And yet, when matches like this come along, I begin to doubt myself. Because when that style is done well, it’s very hard not to get excited about it. This tag title showdown followed another tag (Arisa and Rina vs Tsukka and Hanako) which I thought was going to steal the show, and yet somehow this came out and one-upped it, building towards an all-out war of a final act perfectly. It was the kind of wrestling you can’t rip your eyes away from, ASUKA and Makoto trying to prevent Nanae and Hiroyo from picking up steam, only for the two veterans to be released with violent consequences.
It wasn’t the only great match on this show either, I have already mentioned the previous tag, but the main event between Yuu and Aniki was fantastic too. They delivered the kind of wrestling that reminded me that while everyone will have preferences in style, the real difference maker will always be the execution. I might not seek out the SEAd stuff the way I will Marvelous’s goblins or ChocoPro’s chaos, but when you have wrestlers as talented as they do, you’re going to have a good time, no matter the framework they’re working within.
The sight of Jun Akiyama making his entrance with Yoshihiko made me so happy. Okay, he made sure to check that Riki Choshu had left the building before the match started (Choshu had been a guest announcer in a match between a team of gods and a team of men earlier in the show), but he has truly embraced the DDT nonsense. The more grizzled old wrestling legends who do that, the better, and not just because it annoys all the right people on Twitter. Jokes aside, it’s been really nice seeing Akiyama accept his new home, weirdos and all, and teaming with Yoshihiko felt like the final part of welcoming him into the family.
As for the match itself, I feel the need to throw some praise towards Hirata. Kota Ibushi’s match with Yoshihiko is the one that has gone far and wide, but if there were any justice in the world, it would be Hirata receiving that acclaim. No one is better at going out there and wrestling whatever dumbass thing DDT have decided to put in front of them this week. I still have fond memories of him opening up a delayed entry battle royal with a mochi during my trip to Tokyo, only to fail to defeat it before another entrant had arrived. The sequence here where Yoshiko repeatedly suplexed him, somehow ending up in a perfect bridge for the final one, was pure art, and Hirata is a master artist.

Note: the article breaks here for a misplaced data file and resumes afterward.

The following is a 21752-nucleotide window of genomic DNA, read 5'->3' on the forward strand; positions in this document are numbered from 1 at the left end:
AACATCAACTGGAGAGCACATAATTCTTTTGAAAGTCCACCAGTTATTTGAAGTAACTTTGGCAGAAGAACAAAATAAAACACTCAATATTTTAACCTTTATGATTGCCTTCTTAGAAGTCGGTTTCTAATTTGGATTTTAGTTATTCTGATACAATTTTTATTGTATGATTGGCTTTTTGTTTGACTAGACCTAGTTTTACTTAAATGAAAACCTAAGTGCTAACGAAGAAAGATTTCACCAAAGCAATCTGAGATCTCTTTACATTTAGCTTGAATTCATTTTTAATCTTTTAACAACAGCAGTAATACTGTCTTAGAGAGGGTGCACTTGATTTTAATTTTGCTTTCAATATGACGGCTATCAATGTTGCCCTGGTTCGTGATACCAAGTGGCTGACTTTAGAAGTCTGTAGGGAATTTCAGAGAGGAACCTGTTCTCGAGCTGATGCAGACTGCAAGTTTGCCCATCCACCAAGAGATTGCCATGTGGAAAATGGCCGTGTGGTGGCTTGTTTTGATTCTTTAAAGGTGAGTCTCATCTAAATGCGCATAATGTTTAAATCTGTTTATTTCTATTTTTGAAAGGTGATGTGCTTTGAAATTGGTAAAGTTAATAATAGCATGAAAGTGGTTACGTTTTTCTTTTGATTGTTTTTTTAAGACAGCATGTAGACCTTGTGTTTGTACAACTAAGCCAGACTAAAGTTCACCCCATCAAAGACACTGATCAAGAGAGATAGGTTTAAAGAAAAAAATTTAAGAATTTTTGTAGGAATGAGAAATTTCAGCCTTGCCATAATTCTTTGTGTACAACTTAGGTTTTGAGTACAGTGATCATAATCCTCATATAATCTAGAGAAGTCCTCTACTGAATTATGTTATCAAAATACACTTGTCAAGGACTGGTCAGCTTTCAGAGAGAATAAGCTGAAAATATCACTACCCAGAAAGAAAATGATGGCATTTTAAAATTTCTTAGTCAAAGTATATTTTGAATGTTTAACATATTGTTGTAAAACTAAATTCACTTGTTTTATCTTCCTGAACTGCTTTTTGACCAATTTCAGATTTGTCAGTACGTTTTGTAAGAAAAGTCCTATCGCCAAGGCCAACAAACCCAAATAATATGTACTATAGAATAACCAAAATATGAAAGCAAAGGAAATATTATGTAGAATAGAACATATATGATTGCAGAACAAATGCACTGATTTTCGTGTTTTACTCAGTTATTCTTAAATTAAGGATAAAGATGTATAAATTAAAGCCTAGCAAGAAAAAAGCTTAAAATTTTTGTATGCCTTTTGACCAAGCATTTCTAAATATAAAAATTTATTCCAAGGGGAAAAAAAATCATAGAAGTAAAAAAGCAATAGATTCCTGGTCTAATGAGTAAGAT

I know I’ve spent a lot of the last year or so calling Chris Brookes a bastard, but in my defence, he was really mean to Lulu. In reality, though, I have a lot of affection for that very tall man. He’s spent his time in Japan following the road that I imagine I would want to follow if I was ever a wrestler in that position. Not only has he made his home in DDT, but he’s leapt on opportunities to wrestle with and against the likes of Onita, Jun Kasai and Mecha Mummy, all while spending his days off in Ichigaya Chocolate Square. If that’s not the dream, what is?
On top of that, he continually goes out of his way to give opportunities to others and put them over. Whether it’s his determination to get Akki into DDT or, yes, his feud with Lulu Pencil, the guy is as generous as it gets. So, watching the pre-match package and seeing how much this meant to him, it was impossible not to be caught up in its wave. In his own words, this was the biggest match of his career, and right from the start, you could tell he wasn’t going to let it pass him by.
Unfortunately, he was also in there with a Takeshita on top of the world. Coming off his defeat of Jun Akiyama, Konosuke feels like he’s well and truly cemented his position as the Ace of DDT. He and Brookes went at each other hard, their friendship shining through with every stiff strike and dangerous move, but Takeshita refused to budge an inch. Brookes brought everything he’s learnt over the last two years, including a wee shout-out to Emi Sakura and Mei Suruga, but the champ took it all and gave it back stiffer. Chris even managed to hit the Praying Mantis Bomb, but Takeshita did not fight as hard as he did to beat Akiyama to lose the title straight away.
And yet, even if Brookes lost, this match still felt special. It felt special because, through it, you could see not only his friendship with the Ace but the connection he’s made with DDT as a whole. The fans might not have been able to cheer, but they’ve accepted Brookes as one of their own, while the sight of Antonio Honda and Masa Takanashi in his corner told its own story. Brookes might not have won the big one, but his journey with DDT is far from over, and while he’ll always be a bastard, I reckon I’m willing to follow him a little longer yet.